Interesting links

June 28th, 2010

Below you’ll see some interesting reading material which could be useful one way or the other for our project Images for the Future (and of course other digitization projects). Click here for previous links


Report of the EuroITV 2010 Conference in Tampere, Finland

June 18th, 2010

The 8th EuroITV Conference was held in Tampere, Finland on 9-11 June 2010. EuroITV is the leading conference on interactive television and video. Hosts of the conference were the Tampere University of Technology, the Helsinki University of Technology and the Tampere University of Applied Sciences.

This year’s theme “” created a space for a very broad range of topics, not only focussing on the television itself, but also on television content on the Internet, the mobile phone and crossovers between television and various other (social) media.

The first day of the conference was dedicated to tutorials, mainly about designing interactive television applications, and workshops about user experiences, the future of television and integrated, ambient television applications. The second and third day were filled with poster presentations, demonstrations and various sessions with a broad range of topics like personalization and recommendation systems, interactive applications and convergence and cross-media. These two days also included two keynotes by Marcos Gonzalez-Flower, Global Head of Media Consulting at Siemens UK and Jyri Huopaniemi, Director of the Nokia Research Center.

The Netherlands Institute for Sound and Vision has made a substantial contribution to the conference with a short paper presentation about expert search by broadcast professionals, two demonstrations about television and the semantic web, and browsing archival video with advanced video retrieval and last but not least, the Golden Award (first prize) for Waisda? in the Grand Challenge Competition.

Some conference highlights:

Methods for User Studies of Interactive (TV) Technologies

This full day workshop was chaired by Dr. Paul Marrow from BT Innovative & Design, Dr. Lydia Meesters from Eindhoven University of Technology and Prof. Marianna Obrist from the ICT&S Center of the University Salzburg. As the title of the workshop already suggests, this workshop wasn’t just about user studies methodologies for television technologies, but also for interactive technologies in general. Measuring user experiences for any interactive application is a very complex form of research, which requires a very pragmatic and ‘open’ research attitude. This workshop focussed on the many approaches that are used for measuring different levels of user experience. Approximately 20 people joined this workshop, which are all researchers working for various companies and universities, and doing research on interactive applications.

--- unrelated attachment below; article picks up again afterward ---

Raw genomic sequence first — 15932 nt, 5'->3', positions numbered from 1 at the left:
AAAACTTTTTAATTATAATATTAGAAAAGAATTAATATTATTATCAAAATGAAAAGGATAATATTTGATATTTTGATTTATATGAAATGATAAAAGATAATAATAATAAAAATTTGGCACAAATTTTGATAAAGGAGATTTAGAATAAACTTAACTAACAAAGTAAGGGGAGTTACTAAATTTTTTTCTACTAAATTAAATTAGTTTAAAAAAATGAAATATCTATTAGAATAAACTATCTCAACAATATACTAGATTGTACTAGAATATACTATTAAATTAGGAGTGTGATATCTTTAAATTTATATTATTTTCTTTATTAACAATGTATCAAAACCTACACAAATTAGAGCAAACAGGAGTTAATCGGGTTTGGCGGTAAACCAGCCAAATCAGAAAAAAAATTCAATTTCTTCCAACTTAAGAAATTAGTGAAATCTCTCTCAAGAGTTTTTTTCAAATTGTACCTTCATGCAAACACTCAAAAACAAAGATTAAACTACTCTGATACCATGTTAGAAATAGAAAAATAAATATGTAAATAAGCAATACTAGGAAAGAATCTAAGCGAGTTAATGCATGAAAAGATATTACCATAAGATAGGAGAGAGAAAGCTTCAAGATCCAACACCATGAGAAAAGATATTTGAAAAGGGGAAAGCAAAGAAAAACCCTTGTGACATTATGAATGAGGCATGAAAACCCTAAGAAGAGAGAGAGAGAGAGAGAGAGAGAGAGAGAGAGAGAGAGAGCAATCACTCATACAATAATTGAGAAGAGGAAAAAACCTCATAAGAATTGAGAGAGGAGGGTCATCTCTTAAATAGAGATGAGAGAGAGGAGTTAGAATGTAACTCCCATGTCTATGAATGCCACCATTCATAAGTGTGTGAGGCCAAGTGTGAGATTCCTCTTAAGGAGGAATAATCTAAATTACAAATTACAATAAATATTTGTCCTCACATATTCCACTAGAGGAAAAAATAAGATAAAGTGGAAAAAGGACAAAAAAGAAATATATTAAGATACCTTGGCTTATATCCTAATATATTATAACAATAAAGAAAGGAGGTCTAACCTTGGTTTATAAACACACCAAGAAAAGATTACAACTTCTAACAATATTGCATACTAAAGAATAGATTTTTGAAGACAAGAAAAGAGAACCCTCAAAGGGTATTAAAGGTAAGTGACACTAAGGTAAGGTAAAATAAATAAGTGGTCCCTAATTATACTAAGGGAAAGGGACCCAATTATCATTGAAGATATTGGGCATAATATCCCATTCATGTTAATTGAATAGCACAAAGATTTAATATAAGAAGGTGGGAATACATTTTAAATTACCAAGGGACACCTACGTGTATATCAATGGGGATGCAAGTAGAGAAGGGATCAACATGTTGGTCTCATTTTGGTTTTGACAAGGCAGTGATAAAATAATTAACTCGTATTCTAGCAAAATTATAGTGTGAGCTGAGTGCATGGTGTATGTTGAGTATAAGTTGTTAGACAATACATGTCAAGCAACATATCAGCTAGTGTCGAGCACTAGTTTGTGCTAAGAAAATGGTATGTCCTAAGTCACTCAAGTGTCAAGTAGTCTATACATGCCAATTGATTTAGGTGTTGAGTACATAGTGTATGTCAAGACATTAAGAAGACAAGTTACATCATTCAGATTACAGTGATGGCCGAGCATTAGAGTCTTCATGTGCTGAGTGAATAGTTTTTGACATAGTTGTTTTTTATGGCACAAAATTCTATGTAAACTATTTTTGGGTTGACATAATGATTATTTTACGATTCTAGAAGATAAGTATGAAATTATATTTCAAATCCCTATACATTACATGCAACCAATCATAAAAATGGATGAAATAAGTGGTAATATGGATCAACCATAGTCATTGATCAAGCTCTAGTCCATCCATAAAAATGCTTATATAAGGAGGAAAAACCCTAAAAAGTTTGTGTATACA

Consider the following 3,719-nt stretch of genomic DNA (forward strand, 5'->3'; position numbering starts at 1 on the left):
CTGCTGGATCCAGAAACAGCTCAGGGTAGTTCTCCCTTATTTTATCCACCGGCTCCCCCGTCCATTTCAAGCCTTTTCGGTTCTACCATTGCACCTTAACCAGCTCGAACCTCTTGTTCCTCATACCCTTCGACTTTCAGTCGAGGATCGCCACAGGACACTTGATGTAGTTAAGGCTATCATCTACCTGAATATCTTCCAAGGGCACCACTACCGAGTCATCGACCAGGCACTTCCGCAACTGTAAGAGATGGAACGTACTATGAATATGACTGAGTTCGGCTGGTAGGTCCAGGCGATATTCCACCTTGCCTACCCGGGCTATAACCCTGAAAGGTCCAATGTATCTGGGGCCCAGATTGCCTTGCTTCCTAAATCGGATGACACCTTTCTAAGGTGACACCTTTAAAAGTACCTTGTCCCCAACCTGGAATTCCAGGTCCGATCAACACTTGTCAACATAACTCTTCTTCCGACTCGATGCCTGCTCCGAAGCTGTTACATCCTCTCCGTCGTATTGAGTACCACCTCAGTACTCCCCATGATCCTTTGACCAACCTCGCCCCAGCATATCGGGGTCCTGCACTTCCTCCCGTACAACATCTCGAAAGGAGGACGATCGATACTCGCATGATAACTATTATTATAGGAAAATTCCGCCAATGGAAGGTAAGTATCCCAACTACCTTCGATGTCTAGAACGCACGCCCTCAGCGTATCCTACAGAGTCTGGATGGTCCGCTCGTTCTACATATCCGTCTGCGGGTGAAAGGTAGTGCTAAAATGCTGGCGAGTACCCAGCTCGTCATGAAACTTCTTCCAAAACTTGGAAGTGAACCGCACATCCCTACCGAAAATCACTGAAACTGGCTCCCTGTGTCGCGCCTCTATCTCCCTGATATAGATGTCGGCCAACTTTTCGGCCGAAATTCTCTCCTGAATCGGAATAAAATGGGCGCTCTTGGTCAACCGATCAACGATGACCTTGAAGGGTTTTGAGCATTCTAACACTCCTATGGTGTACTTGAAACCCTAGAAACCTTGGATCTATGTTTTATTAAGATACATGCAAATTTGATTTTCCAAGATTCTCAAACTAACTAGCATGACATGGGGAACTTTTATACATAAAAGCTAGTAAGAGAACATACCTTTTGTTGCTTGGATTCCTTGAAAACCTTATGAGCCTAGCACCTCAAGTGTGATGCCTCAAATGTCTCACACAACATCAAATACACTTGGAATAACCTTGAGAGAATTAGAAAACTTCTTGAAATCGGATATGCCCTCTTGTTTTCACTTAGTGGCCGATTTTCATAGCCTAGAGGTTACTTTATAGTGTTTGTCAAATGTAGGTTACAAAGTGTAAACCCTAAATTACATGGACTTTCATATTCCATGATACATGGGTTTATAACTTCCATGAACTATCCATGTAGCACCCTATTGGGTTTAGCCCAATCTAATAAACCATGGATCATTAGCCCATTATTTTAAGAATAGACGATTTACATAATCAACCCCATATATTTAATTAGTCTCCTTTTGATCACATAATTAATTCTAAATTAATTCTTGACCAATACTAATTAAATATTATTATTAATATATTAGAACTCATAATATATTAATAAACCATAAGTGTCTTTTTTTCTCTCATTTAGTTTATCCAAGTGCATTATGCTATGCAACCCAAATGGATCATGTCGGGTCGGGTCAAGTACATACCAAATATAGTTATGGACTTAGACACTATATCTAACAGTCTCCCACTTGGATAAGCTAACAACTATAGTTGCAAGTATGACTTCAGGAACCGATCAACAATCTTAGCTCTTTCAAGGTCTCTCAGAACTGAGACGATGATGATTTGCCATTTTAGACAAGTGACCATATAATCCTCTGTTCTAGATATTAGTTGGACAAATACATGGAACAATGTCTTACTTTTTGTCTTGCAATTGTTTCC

The morning programme contained presentations from the workshop participants about the various approaches and practices in researching user experience. In the afternoon session, participants were asked to pose a number of research questions and problems. After clustering these into main themes, the participants split up in three groups, where one theme was discussed in more detail. The results of the discussions were documented in a poster and presented to the other groups. The main insight of this day was that user experience has to be measured by combining various research methods, both quantitative and qualitative, and that the various stages within the product development require different forms of testing with different user groups.

Session ITV Applications for Communities

This session was scheduled to contain four presentations: two on mobile video sharing and two on digital archiving. Unfortunately, the speaker of the presentation about user inspired digital archiving of cultural heritage wasn’t able to attend, so the focus was mainly drawn towards video on mobile devices.

Mobile Video Sharing: Documentation Tools for Working Communities – Antti Koivisto

Antti Koivisto from Tampere University of Technology presented the development and the infrastructure of MoViE, a mobile application that allows users to create short clips of their environment and upload these to a website where they can share, edit and remix the content Together with his colleagues from Tampere university, he did a first test with the prototype during a festival and although users liked the application a lot, there were some technical issues like a failing Internet connection that made the use of the prototype difficult at times. The test results were used to improve the MoViE application and they are currently working on a new version.

Troubleshooting and Creating Joined Experience: Festival Personnel Engaging in Mobile Video – Anna Haverinen

This talk by Anna Haverinen from the University of Turku reported the results of the first MoViE tests from a user perspective. As a virtual anthropologist, she analysed the kind of content the test subjects created during the test. Eight festival employees acted as test subjects and were asked to shoot and upload videos during the festival. She discovered a great difference between the remarks that people made about the application and the actual use of it. For instance, some people for instance indicated that a commenting tool was very helpful and easy, without actually using it in practice.

Expert Search for Radio and Television: a Case Study amongst Dutch Broadcast Professionals – Wietske van den Heuvel